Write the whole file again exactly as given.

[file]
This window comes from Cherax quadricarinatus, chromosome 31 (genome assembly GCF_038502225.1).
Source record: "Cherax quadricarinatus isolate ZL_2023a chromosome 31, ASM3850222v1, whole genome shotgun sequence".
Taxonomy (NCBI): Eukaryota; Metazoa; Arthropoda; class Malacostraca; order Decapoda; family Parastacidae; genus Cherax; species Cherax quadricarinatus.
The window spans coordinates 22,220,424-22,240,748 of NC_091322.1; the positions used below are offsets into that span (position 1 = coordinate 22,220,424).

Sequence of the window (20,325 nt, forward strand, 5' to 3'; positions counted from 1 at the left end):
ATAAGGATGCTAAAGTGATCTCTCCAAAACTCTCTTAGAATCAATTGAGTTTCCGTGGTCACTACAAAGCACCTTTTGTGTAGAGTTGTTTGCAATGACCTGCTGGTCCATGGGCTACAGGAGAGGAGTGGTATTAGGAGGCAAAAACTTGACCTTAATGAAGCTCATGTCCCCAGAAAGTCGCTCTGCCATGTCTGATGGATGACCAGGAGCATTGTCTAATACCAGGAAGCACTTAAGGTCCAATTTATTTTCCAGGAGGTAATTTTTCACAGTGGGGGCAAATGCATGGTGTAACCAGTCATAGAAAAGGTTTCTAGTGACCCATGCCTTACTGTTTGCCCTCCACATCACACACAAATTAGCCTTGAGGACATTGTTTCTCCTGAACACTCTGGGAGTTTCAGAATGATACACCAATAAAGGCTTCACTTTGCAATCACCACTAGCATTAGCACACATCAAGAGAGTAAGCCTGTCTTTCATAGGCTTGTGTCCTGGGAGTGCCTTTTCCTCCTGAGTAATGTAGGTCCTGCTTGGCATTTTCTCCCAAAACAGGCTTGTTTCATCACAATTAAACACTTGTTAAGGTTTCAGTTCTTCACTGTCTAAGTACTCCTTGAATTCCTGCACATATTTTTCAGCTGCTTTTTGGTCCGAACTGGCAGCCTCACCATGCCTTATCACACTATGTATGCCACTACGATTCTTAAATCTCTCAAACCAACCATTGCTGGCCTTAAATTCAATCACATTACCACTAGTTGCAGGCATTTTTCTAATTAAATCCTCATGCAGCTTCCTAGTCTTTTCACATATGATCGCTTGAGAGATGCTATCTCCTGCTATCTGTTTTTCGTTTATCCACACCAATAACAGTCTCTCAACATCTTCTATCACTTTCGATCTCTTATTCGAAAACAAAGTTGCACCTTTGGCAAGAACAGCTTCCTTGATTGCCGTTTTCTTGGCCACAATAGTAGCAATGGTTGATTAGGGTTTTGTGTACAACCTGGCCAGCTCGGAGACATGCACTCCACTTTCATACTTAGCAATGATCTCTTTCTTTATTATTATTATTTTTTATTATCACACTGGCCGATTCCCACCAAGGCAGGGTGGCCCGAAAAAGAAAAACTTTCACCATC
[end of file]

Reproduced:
This window comes from Cherax quadricarinatus, chromosome 31 (genome assembly GCF_038502225.1).
Source record: "Cherax quadricarinatus isolate ZL_2023a chromosome 31, ASM3850222v1, whole genome shotgun sequence".
Taxonomy (NCBI): Eukaryota; Metazoa; Arthropoda; class Malacostraca; order Decapoda; family Parastacidae; genus Cherax; species Cherax quadricarinatus.
The window spans coordinates 22,220,424-22,240,748 of NC_091322.1; the positions used below are offsets into that span (position 1 = coordinate 22,220,424).

Sequence of the window (20,325 nt, forward strand, 5' to 3'; positions counted from 1 at the left end):
ATAAGGATGCTAAAGTGATCTCTCCAAAACTCTCTTAGAATCAATTGAGTTTCCGTGGTCACTACAAAGCACCTTTTGTGTAGAGTTGTTTGCAATGACCTGCTGGTCCATGGGCTACAGGAGAGGAGTGGTATTAGGAGGCAAAAACTTGACCTTAATGAAGCTCATGTCCCCAGAAAGTCGCTCTGCCATGTCTGATGGATGACCAGGAGCATTGTCTAATACCAGGAAGCACTTAAGGTCCAATTTATTTTCCAGGAGGTAATTTTTCACAGTGGGGGCAAATGCATGGTGTAACCAGTCATAGAAAAGGTTTCTAGTGACCCATGCCTTACTGTTTGCCCTCCACATCACACACAAATTAGCCTTGAGGACATTGTTTCTCCTGAACACTCTGGGAGTTTCAGAATGATACACCAATAAAGGCTTCACTTTGCAATCACCACTAGCATTAGCACACATCAAGAGAGTAAGCCTGTCTTTCATAGGCTTGTGTCCTGGGAGTGCCTTTTCCTCCTGAGTAATGTAGGTCCTGCTTGGCATTTTCTCCCAAAACAGGCTTGTTTCATCACAATTAAACACTTGTTAAGGTTTCAGTTCTTCACTGTCTAAGTACTCCTTGAATTCCTGCACATATTTTTCAGCTGCTTTTTGGTCCGAACTGGCAGCCTCACCATGCCTTATCACACTATGTATGCCACTACGATTCTTAAATCTCTCAAACCAACCATTGCTGGCCTTAAATTCAATCACATTACCACTAGTTGCAGGCATTTTTCTAATTAAATCCTCATGCAGCTTCCTAGTCTTTTCACATATGATCGCTTGAGAGATGCTATCTCCTGCTATCTGTTTTTCGTTTATCCACACCAATAACAGTCTCTCAACATCTTCTATCACTTTCGATCTCTTATTCGAAAACAAAGTTGCACCTTTGGCAAGAACAGCTTCCTTGATTGCCGTTTTCTTGGCCACAATAGTAGCAATGGTTGATTAGGGTTTTGTGTACAACCTGGCCAGCTCGGAGACATGCACTCCACTTTCATACTTAGCAATGATCTCTTTCTTTATTATTATTATTTTTTATTATCACACTGGCCGATTCCCACCAAGGCAGGGTGGCCCGAAAAAGAAAAACTTTCACCATC